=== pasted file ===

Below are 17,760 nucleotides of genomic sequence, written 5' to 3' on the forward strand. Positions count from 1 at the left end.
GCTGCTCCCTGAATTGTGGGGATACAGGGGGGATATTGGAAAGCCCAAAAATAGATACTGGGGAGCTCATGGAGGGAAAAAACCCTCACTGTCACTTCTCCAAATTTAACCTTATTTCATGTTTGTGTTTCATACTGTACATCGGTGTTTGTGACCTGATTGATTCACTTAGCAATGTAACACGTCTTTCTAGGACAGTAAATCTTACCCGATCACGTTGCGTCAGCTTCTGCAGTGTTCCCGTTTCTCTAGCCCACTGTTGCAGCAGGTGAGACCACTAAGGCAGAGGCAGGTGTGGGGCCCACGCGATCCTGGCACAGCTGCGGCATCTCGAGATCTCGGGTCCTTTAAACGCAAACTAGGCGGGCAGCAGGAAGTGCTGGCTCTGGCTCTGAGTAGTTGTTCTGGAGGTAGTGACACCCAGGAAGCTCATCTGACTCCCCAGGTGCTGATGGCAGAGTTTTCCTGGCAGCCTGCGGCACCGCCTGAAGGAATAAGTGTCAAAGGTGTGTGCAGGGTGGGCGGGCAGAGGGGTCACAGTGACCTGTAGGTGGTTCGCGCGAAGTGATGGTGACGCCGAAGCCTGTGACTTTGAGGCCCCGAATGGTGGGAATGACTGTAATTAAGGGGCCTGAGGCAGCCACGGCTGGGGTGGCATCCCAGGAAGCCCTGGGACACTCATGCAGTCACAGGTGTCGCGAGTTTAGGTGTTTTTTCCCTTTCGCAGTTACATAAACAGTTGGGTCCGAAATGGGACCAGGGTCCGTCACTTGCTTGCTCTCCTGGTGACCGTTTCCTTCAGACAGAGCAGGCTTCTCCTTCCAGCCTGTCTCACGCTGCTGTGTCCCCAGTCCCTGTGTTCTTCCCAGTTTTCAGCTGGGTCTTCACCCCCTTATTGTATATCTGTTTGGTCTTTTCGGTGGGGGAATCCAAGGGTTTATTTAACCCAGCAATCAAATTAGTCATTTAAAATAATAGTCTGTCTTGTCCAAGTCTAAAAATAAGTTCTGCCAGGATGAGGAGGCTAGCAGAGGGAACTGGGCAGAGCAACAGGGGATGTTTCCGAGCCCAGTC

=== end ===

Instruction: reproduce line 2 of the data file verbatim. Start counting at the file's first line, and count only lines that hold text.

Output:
GCTGCTCCCTGAATTGTGGGGATACAGGGGGGATATTGGAAAGCCCAAAAATAGATACTGGGGAGCTCATGGAGGGAAAAAACCCTCACTGTCACTTCTCCAAATTTAACCTTATTTCATGTTTGTGTTTCATACTGTACATCGGTGTTTGTGACCTGATTGATTCACTTAGCAATGTAACACGTCTTTCTAGGACAGTAAATCTTACCCGATCACGTTGCGTCAGCTTCTGCAGTGTTCCCGTTTCTCTAGCCCACTGTTGCAGCAGGTGAGACCACTAAGGCAGAGGCAGGTGTGGGGCCCACGCGATCCTGGCACAGCTGCGGCATCTCGAGATCTCGGGTCCTTTAAACGCAAACTAGGCGGGCAGCAGGAAGTGCTGGCTCTGGCTCTGAGTAGTTGTTCTGGAGGTAGTGACACCCAGGAAGCTCATCTGACTCCCCAGGTGCTGATGGCAGAGTTTTCCTGGCAGCCTGCGGCACCGCCTGAAGGAATAAGTGTCAAAGGTGTGTGCAGGGTGGGCGGGCAGAGGGGTCACAGTGACCTGTAGGTGGTTCGCGCGAAGTGATGGTGACGCCGAAGCCTGTGACTTTGAGGCCCCGAATGGTGGGAATGACTGTAATTAAGGGGCCTGAGGCAGCCACGGCTGGGGTGGCATCCCAGGAAGCCCTGGGACACTCATGCAGTCACAGGTGTCGCGAGTTTAGGTGTTTTTTCCCTTTCGCAGTTACATAAACAGTTGGGTCCGAAATGGGACCAGGGTCCGTCACTTGCTTGCTCTCCTGGTGACCGTTTCCTTCAGACAGAGCAGGCTTCTCCTTCCAGCCTGTCTCACGCTGCTGTGTCCCCAGTCCCTGTGTTCTTCCCAGTTTTCAGCTGGGTCTTCACCCCCTTATTGTATATCTGTTTGGTCTTTTCGGTGGGGGAATCCAAGGGTTTATTTAACCCAGCAATCAAATTAGTCATTTAAAATAATAGTCTGTCTTGTCCAAGTCTAAAAATAAGTTCTGCCAGGATGAGGAGGCTAGCAGAGGGAACTGGGCAGAGCAACAGGGGATGTTTCCGAGCCCAGTC